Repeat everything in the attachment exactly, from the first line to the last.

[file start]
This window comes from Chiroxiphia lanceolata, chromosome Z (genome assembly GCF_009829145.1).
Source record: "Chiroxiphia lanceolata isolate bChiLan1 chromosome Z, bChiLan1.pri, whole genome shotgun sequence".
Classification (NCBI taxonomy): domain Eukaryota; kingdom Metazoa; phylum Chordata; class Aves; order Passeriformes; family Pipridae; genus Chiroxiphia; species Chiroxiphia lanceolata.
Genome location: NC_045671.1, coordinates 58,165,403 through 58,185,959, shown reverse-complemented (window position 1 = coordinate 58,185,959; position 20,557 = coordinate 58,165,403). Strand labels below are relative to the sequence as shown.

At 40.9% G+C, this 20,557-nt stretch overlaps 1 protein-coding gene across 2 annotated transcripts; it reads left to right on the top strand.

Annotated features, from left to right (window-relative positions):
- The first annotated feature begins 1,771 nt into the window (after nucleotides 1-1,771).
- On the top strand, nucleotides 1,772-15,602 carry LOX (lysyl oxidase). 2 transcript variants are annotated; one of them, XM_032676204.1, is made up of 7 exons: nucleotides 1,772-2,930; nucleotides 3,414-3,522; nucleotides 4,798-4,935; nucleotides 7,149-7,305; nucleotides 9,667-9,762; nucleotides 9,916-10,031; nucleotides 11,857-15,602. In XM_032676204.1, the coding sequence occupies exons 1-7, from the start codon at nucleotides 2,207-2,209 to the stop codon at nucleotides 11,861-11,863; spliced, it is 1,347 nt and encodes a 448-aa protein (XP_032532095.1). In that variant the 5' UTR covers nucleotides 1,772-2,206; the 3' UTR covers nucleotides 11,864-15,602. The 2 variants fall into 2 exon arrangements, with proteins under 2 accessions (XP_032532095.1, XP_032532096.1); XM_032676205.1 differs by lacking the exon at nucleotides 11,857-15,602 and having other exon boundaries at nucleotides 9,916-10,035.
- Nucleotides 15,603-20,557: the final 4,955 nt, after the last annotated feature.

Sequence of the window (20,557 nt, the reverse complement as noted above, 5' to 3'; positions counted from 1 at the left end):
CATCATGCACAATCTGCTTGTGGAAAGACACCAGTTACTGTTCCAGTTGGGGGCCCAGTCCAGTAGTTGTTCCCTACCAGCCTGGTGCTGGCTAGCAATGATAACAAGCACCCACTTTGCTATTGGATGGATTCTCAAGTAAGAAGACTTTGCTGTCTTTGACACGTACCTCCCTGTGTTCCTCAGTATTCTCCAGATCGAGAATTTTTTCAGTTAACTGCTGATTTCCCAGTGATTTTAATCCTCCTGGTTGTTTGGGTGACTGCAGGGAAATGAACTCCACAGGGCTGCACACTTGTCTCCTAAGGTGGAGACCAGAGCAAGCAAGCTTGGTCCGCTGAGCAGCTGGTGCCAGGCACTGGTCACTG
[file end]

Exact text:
This window comes from Chiroxiphia lanceolata, chromosome Z (genome assembly GCF_009829145.1).
Source record: "Chiroxiphia lanceolata isolate bChiLan1 chromosome Z, bChiLan1.pri, whole genome shotgun sequence".
Classification (NCBI taxonomy): domain Eukaryota; kingdom Metazoa; phylum Chordata; class Aves; order Passeriformes; family Pipridae; genus Chiroxiphia; species Chiroxiphia lanceolata.
Genome location: NC_045671.1, coordinates 58,165,403 through 58,185,959, shown reverse-complemented (window position 1 = coordinate 58,185,959; position 20,557 = coordinate 58,165,403). Strand labels below are relative to the sequence as shown.

At 40.9% G+C, this 20,557-nt stretch overlaps 1 protein-coding gene across 2 annotated transcripts; it reads left to right on the top strand.

Annotated features, from left to right (window-relative positions):
- The first annotated feature begins 1,771 nt into the window (after nucleotides 1-1,771).
- On the top strand, nucleotides 1,772-15,602 carry LOX (lysyl oxidase). 2 transcript variants are annotated; one of them, XM_032676204.1, is made up of 7 exons: nucleotides 1,772-2,930; nucleotides 3,414-3,522; nucleotides 4,798-4,935; nucleotides 7,149-7,305; nucleotides 9,667-9,762; nucleotides 9,916-10,031; nucleotides 11,857-15,602. In XM_032676204.1, the coding sequence occupies exons 1-7, from the start codon at nucleotides 2,207-2,209 to the stop codon at nucleotides 11,861-11,863; spliced, it is 1,347 nt and encodes a 448-aa protein (XP_032532095.1). In that variant the 5' UTR covers nucleotides 1,772-2,206; the 3' UTR covers nucleotides 11,864-15,602. The 2 variants fall into 2 exon arrangements, with proteins under 2 accessions (XP_032532095.1, XP_032532096.1); XM_032676205.1 differs by lacking the exon at nucleotides 11,857-15,602 and having other exon boundaries at nucleotides 9,916-10,035.
- Nucleotides 15,603-20,557: the final 4,955 nt, after the last annotated feature.

Sequence of the window (20,557 nt, the reverse complement as noted above, 5' to 3'; positions counted from 1 at the left end):
CATCATGCACAATCTGCTTGTGGAAAGACACCAGTTACTGTTCCAGTTGGGGGCCCAGTCCAGTAGTTGTTCCCTACCAGCCTGGTGCTGGCTAGCAATGATAACAAGCACCCACTTTGCTATTGGATGGATTCTCAAGTAAGAAGACTTTGCTGTCTTTGACACGTACCTCCCTGTGTTCCTCAGTATTCTCCAGATCGAGAATTTTTTCAGTTAACTGCTGATTTCCCAGTGATTTTAATCCTCCTGGTTGTTTGGGTGACTGCAGGGAAATGAACTCCACAGGGCTGCACACTTGTCTCCTAAGGTGGAGACCAGAGCAAGCAAGCTTGGTCCGCTGAGCAGCTGGTGCCAGGCACTGGTCACTG